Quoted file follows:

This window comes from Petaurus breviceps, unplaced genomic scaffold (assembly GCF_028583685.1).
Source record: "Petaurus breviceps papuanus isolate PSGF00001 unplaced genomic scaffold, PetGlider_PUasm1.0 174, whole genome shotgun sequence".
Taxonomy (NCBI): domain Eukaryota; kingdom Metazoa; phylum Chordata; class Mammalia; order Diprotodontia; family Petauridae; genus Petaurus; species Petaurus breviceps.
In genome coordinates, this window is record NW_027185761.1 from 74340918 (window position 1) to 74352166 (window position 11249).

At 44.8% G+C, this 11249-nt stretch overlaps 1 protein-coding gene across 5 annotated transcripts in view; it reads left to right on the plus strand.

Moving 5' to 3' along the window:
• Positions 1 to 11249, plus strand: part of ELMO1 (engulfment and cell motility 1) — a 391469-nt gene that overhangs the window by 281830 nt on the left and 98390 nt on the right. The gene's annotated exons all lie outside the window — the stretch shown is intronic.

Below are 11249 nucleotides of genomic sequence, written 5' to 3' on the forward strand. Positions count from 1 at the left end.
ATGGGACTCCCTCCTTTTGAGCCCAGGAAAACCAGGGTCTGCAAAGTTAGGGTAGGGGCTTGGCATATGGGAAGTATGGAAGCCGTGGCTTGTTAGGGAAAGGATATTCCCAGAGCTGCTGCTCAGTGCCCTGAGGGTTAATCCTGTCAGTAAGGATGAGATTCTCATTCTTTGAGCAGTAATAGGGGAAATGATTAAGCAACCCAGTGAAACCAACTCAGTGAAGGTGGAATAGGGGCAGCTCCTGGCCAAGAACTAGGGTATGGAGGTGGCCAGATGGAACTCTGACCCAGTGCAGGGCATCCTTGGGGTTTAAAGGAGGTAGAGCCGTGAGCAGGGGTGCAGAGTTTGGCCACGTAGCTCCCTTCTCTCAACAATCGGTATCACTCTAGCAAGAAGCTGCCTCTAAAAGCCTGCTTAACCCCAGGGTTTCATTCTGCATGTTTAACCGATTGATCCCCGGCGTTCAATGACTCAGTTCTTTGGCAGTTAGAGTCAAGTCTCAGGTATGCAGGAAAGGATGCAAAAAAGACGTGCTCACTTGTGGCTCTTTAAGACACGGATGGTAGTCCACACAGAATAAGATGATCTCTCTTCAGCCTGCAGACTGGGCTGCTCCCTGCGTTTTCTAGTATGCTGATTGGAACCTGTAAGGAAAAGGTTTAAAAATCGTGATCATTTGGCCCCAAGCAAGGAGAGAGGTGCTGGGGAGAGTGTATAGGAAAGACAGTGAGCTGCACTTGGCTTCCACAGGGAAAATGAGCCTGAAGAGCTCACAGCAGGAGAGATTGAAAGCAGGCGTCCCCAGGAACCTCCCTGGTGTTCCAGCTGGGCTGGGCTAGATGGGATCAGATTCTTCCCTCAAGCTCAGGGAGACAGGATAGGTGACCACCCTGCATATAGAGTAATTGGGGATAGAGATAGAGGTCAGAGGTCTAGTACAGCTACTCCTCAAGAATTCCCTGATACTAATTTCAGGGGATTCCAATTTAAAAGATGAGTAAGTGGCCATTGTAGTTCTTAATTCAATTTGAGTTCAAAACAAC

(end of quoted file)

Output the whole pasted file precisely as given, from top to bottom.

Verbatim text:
This window comes from Petaurus breviceps, unplaced genomic scaffold (assembly GCF_028583685.1).
Source record: "Petaurus breviceps papuanus isolate PSGF00001 unplaced genomic scaffold, PetGlider_PUasm1.0 174, whole genome shotgun sequence".
Taxonomy (NCBI): domain Eukaryota; kingdom Metazoa; phylum Chordata; class Mammalia; order Diprotodontia; family Petauridae; genus Petaurus; species Petaurus breviceps.
In genome coordinates, this window is record NW_027185761.1 from 74340918 (window position 1) to 74352166 (window position 11249).

At 44.8% G+C, this 11249-nt stretch overlaps 1 protein-coding gene across 5 annotated transcripts in view; it reads left to right on the plus strand.

Moving 5' to 3' along the window:
• Positions 1 to 11249, plus strand: part of ELMO1 (engulfment and cell motility 1) — a 391469-nt gene that overhangs the window by 281830 nt on the left and 98390 nt on the right. The gene's annotated exons all lie outside the window — the stretch shown is intronic.

Below are 11249 nucleotides of genomic sequence, written 5' to 3' on the forward strand. Positions count from 1 at the left end.
ATGGGACTCCCTCCTTTTGAGCCCAGGAAAACCAGGGTCTGCAAAGTTAGGGTAGGGGCTTGGCATATGGGAAGTATGGAAGCCGTGGCTTGTTAGGGAAAGGATATTCCCAGAGCTGCTGCTCAGTGCCCTGAGGGTTAATCCTGTCAGTAAGGATGAGATTCTCATTCTTTGAGCAGTAATAGGGGAAATGATTAAGCAACCCAGTGAAACCAACTCAGTGAAGGTGGAATAGGGGCAGCTCCTGGCCAAGAACTAGGGTATGGAGGTGGCCAGATGGAACTCTGACCCAGTGCAGGGCATCCTTGGGGTTTAAAGGAGGTAGAGCCGTGAGCAGGGGTGCAGAGTTTGGCCACGTAGCTCCCTTCTCTCAACAATCGGTATCACTCTAGCAAGAAGCTGCCTCTAAAAGCCTGCTTAACCCCAGGGTTTCATTCTGCATGTTTAACCGATTGATCCCCGGCGTTCAATGACTCAGTTCTTTGGCAGTTAGAGTCAAGTCTCAGGTATGCAGGAAAGGATGCAAAAAAGACGTGCTCACTTGTGGCTCTTTAAGACACGGATGGTAGTCCACACAGAATAAGATGATCTCTCTTCAGCCTGCAGACTGGGCTGCTCCCTGCGTTTTCTAGTATGCTGATTGGAACCTGTAAGGAAAAGGTTTAAAAATCGTGATCATTTGGCCCCAAGCAAGGAGAGAGGTGCTGGGGAGAGTGTATAGGAAAGACAGTGAGCTGCACTTGGCTTCCACAGGGAAAATGAGCCTGAAGAGCTCACAGCAGGAGAGATTGAAAGCAGGCGTCCCCAGGAACCTCCCTGGTGTTCCAGCTGGGCTGGGCTAGATGGGATCAGATTCTTCCCTCAAGCTCAGGGAGACAGGATAGGTGACCACCCTGCATATAGAGTAATTGGGGATAGAGATAGAGGTCAGAGGTCTAGTACAGCTACTCCTCAAGAATTCCCTGATACTAATTTCAGGGGATTCCAATTTAAAAGATGAGTAAGTGGCCATTGTAGTTCTTAATTCAATTTGAGTTCAAAACAAC